FRUSTRATED councillors have compared the timetable for the proposed Helensburgh to Dumbarton cycle path to the time it took to build the Great Wall of China – and how long it might be before the planned HS2 railway line becomes a reality.

Councillor Gary Mulvaney questioned the need for a ‘place making’ tool to be used in applications for funding by national walking and cycling charity Sustrans.

And Councillor David Kinniburgh also sought assurance that the route of the path will not have to be re-designed again.

The project, which has been ongoing since the early 21st century, was recently predicted to be further delayed until 2027.

The debate on the path took place at Argyll and Bute Council’s Helensburgh and Lomond area committee meeting on March 19.

READ MORE: Helensburgh-Dumbarton cycle path may not be complete until 2027, report reveals

Colin Young, strategic transportation delivery officer with the council, attended the meeting to give members the latest update.

Councillor Mulvaney said: “When I heard the phrase ‘place making’, I wonder if we are not actually doing a cycle path.

“What it needs is Tarmac, a bit of simple civil engineering, and a little sign saying you are on a cycle way. Where do we get ‘place making’ involved in what is a pavement or cycle path?

“I would be giving Sustrans a good shake, because I don’t understand how that comes into it. No wonder members get frustrated.

“It is another seven or eight years away. The Great Wall of China would be built quicker than this. It is public money and officer time, and I am sure you can appreciate the frustration of members.

“I wonder whether the Scottish Government could take back the whole thing and get rid of Sustrans. The design for one cycle path isn’t the design for many others.”

READ MORE: Councillor pleads for long-running cycle path plan to be scrapped

Councillor Kinniburgh then added: “I would have said we will deliver HS2 quicker.

“It concerns me about the design of this and the timeline we have for it. Are we not in this position because we had to change the design of the path?”

Mr Young then responded: “In terms of the design specifications, we had to redesign the path because the specifications of Sustrans funding changed.

“That said, on the design we are looking to develop and progress, I have had involvement with the standards that are being designed, and would not expect another re-design.

“In terms of Sustrans and place-making, this is a new thing for them this year and officers are trying to get their heads round it as much as we are.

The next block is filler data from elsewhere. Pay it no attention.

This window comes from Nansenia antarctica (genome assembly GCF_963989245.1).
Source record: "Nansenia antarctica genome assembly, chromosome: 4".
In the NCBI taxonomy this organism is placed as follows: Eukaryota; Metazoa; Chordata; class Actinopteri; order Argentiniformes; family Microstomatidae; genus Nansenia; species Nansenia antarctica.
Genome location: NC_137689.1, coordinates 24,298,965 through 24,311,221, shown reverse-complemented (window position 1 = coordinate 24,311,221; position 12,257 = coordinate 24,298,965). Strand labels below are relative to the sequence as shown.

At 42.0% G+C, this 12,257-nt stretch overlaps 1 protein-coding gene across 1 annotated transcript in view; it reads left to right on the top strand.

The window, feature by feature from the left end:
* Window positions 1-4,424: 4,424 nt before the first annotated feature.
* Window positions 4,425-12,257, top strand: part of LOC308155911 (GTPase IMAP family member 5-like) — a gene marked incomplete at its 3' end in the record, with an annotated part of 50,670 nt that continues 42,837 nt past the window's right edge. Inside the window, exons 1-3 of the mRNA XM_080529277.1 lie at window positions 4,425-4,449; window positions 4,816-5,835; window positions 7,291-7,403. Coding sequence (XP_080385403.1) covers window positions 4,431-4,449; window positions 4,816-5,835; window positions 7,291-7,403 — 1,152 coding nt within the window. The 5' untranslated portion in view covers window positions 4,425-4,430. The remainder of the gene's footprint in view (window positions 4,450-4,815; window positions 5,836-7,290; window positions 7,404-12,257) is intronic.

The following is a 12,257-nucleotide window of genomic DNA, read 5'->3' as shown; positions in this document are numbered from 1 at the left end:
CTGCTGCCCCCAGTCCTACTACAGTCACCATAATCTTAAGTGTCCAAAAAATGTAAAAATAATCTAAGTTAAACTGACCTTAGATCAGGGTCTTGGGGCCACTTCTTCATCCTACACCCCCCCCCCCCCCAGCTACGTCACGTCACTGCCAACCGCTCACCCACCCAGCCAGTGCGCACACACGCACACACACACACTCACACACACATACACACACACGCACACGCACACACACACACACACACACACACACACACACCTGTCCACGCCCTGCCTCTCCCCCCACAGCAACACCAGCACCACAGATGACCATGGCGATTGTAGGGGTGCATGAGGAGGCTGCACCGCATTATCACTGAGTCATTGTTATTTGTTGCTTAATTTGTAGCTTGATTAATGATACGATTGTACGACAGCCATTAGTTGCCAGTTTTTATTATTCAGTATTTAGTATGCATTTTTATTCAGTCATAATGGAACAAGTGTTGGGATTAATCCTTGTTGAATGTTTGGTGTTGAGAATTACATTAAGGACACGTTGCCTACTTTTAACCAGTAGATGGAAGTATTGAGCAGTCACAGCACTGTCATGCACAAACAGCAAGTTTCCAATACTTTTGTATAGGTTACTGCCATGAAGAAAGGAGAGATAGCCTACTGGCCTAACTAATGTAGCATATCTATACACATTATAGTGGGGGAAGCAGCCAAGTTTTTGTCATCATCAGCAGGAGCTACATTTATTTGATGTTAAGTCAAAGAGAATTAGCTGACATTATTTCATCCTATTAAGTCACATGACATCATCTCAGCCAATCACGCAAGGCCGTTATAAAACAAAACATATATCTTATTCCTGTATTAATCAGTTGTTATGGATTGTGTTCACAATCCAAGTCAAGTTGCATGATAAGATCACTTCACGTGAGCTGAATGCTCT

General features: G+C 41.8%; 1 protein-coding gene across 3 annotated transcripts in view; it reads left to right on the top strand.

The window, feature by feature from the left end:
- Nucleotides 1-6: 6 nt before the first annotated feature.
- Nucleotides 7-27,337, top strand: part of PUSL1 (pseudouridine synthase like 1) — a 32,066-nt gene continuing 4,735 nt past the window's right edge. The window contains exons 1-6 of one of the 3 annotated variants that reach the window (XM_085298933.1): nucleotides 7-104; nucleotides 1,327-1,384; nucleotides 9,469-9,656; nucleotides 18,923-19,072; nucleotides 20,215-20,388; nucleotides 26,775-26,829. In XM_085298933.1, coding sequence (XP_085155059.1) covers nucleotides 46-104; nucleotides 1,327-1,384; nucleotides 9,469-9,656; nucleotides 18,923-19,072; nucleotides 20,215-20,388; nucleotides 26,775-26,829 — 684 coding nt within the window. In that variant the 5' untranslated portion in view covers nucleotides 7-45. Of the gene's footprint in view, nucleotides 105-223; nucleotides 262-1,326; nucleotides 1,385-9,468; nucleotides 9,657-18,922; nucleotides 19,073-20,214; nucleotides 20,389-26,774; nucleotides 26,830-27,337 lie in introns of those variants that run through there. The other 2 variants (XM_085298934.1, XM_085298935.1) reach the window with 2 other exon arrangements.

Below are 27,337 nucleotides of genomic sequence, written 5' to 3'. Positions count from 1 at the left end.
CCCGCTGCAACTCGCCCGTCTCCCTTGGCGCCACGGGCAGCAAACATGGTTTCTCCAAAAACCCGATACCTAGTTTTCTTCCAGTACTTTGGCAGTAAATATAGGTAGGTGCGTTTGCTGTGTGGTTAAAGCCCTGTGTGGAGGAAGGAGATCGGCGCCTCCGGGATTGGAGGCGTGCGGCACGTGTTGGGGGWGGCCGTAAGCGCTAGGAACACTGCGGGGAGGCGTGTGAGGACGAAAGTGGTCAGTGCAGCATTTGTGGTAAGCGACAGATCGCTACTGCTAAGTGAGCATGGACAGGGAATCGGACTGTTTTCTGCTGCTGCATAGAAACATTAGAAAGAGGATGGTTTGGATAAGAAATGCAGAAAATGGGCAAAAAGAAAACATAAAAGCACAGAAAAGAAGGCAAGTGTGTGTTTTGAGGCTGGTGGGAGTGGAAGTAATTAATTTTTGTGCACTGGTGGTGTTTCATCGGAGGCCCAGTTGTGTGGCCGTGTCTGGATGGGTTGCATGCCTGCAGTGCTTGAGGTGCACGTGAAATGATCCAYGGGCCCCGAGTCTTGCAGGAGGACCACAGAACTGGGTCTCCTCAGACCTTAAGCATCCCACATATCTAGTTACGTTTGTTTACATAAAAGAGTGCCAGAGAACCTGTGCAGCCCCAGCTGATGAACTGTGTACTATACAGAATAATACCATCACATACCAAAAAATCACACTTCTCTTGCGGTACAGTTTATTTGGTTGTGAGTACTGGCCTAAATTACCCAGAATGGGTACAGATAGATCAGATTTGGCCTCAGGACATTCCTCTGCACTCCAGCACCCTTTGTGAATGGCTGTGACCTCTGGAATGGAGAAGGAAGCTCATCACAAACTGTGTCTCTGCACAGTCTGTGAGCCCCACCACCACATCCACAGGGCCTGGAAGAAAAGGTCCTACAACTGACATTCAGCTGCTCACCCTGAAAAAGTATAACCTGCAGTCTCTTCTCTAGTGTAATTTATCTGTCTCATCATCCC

“The officer who looks after Argyll and Bute came into post late in 2019 and is learning the area and active travel.”

READ MORE: Furious response from readers after councillor suggests cycle path plans should be axed

A spokesperson for Sustrans said: “Whilst we encourage partners to use the Place Standard tool to help structure their applications, it is not part of the criteria used by Sustrans in assessing whether or not a project receives funding from our Places for Everyone programme.

“Instead, to make sure all projects receiving funding make the largest possible impact, Sustrans assesses projects against how well they try and meet the following six design principles.

“Ideas have to be developed collaboratively and in partnership with communities.

“Projects have to facilitate independent walking, cycling and wheeling for everyone, including an unaccompanied 12-year-old.

“Places have to be designed to provide enjoyment, comfort and protection. Projects need to ensure access for all and equality of opportunity in public space.

“Proposals have to be developed in a way that is context-specific and evidence-led.

READ MORE: New stumbling block to cycle path plan as public 'now wants a different route'

“Projects have to reallocate road space, and restrict motor traffic permeability to prioritise people walking, cycling and wheeling over private motor vehicles.

“In addition we ask for infrastructure to be designed so that it stays high quality for at least 15 years, and that it can meet all current and future needs.

“Projects must also be subject to equality impact assessments and ecological appraisal.

“This is to ensure that projects which receive funding from our Places for Everyone programme help to create safer, more attractive and healthier places by increasing the number of trips made by walking, cycling and wheeling for everyday journeys.”

Construction of the Great Wall of China began around 2,700 years ago, and the most recent work was completed in 1878.

The UK government estimates that the second phase of HS2, linking London and Birmingham with Leeds and Manchester, will be completed between 2035 and 2040.

READ MORE: Catch up with all the latest Helensburgh and Lomond news headlines here